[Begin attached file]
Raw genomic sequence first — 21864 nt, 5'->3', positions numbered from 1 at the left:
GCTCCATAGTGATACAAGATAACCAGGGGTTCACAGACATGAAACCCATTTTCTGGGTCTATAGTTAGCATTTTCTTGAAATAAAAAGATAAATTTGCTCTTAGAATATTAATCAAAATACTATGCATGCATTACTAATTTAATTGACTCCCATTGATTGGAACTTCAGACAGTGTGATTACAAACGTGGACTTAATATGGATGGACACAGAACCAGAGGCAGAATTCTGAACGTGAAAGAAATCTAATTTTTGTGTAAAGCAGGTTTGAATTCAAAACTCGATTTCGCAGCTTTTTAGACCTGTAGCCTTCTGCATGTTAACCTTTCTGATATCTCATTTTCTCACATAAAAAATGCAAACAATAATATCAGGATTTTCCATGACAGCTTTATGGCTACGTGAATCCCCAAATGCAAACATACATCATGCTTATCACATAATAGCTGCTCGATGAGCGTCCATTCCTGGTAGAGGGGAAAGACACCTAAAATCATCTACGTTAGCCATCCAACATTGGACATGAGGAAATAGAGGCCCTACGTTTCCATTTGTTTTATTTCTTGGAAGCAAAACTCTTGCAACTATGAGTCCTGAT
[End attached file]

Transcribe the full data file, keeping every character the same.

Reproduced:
Raw genomic sequence first — 21864 nt, 5'->3', positions numbered from 1 at the left:
GCTCCATAGTGATACAAGATAACCAGGGGTTCACAGACATGAAACCCATTTTCTGGGTCTATAGTTAGCATTTTCTTGAAATAAAAAGATAAATTTGCTCTTAGAATATTAATCAAAATACTATGCATGCATTACTAATTTAATTGACTCCCATTGATTGGAACTTCAGACAGTGTGATTACAAACGTGGACTTAATATGGATGGACACAGAACCAGAGGCAGAATTCTGAACGTGAAAGAAATCTAATTTTTGTGTAAAGCAGGTTTGAATTCAAAACTCGATTTCGCAGCTTTTTAGACCTGTAGCCTTCTGCATGTTAACCTTTCTGATATCTCATTTTCTCACATAAAAAATGCAAACAATAATATCAGGATTTTCCATGACAGCTTTATGGCTACGTGAATCCCCAAATGCAAACATACATCATGCTTATCACATAATAGCTGCTCGATGAGCGTCCATTCCTGGTAGAGGGGAAAGACACCTAAAATCATCTACGTTAGCCATCCAACATTGGACATGAGGAAATAGAGGCCCTACGTTTCCATTTGTTTTATTTCTTGGAAGCAAAACTCTTGCAACTATGAGTCCTGAT